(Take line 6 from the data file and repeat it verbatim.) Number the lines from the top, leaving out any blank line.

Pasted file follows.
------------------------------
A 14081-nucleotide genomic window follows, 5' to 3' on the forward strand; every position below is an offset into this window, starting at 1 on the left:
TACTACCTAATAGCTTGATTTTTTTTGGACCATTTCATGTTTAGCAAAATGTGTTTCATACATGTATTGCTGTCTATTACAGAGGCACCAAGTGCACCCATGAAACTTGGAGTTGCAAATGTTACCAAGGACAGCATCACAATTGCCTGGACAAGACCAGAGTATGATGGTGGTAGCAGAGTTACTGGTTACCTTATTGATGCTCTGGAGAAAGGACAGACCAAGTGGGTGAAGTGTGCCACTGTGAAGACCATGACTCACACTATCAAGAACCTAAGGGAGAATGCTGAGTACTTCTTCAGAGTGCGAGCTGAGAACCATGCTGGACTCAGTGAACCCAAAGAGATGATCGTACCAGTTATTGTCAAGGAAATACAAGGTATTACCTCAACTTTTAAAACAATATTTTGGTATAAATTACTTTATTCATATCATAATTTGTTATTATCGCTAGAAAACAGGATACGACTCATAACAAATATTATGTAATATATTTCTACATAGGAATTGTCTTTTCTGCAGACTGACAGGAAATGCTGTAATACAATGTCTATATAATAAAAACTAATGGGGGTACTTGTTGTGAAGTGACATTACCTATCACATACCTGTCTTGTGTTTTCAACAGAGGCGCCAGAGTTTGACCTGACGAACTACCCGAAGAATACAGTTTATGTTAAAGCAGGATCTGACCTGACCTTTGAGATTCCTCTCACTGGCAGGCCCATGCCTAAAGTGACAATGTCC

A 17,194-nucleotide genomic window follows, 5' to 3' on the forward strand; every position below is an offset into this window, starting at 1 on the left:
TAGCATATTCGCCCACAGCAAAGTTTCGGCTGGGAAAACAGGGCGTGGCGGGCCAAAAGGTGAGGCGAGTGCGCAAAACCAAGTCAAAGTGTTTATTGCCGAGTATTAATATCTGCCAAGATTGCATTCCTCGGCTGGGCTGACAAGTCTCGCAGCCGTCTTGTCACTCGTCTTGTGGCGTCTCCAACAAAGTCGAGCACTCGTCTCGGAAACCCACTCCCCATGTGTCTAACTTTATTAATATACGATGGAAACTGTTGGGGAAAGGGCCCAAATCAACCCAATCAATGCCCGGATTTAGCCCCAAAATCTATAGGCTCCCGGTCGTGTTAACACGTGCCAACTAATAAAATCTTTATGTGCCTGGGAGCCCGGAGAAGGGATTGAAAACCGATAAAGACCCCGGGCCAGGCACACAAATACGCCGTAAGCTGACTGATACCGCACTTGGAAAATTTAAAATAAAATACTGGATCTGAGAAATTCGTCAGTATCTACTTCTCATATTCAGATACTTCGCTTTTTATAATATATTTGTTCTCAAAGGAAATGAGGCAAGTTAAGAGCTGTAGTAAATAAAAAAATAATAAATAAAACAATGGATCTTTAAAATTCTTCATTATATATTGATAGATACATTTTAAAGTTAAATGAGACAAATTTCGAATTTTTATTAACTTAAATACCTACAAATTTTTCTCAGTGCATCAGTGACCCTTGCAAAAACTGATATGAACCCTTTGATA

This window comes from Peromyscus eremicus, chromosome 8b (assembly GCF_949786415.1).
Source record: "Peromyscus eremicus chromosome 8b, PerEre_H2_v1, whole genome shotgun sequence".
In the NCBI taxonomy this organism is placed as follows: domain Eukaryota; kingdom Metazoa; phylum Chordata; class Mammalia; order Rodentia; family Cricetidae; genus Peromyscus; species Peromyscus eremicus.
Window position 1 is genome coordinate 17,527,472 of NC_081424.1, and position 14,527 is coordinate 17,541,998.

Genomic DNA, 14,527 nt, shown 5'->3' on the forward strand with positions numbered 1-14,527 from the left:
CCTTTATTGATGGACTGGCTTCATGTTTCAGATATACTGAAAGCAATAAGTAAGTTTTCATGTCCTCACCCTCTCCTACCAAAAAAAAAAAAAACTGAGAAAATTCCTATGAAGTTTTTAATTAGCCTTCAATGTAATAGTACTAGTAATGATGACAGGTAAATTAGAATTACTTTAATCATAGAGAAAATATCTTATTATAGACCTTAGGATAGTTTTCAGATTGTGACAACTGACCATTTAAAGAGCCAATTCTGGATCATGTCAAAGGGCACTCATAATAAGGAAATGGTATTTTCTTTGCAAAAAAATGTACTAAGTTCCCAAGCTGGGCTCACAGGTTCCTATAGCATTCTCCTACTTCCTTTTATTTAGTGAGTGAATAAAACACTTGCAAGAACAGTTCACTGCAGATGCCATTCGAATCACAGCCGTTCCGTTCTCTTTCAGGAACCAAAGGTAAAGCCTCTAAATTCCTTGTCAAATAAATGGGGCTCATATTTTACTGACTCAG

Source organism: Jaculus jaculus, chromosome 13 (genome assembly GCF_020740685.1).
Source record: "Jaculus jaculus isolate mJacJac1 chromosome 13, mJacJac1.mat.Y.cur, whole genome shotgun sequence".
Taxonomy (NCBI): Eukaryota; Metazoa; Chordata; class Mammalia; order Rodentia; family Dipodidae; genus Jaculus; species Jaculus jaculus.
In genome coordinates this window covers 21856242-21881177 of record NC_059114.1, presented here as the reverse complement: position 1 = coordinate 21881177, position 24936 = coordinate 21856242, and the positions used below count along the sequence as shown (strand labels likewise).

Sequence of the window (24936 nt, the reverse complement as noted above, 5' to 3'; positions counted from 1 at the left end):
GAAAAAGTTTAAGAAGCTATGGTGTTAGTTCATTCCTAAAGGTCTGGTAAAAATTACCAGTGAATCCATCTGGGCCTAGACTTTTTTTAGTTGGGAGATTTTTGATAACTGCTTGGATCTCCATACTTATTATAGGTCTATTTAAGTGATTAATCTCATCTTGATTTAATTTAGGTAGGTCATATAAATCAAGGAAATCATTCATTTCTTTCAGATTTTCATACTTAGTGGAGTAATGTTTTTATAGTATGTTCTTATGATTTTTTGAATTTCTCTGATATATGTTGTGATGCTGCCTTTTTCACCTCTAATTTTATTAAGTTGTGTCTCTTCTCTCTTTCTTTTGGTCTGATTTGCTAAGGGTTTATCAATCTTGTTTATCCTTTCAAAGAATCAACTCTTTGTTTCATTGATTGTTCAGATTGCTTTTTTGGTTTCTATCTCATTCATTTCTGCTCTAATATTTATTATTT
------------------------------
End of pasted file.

Source record: "Peromyscus eremicus chromosome 8b, PerEre_H2_v1, whole genome shotgun sequence".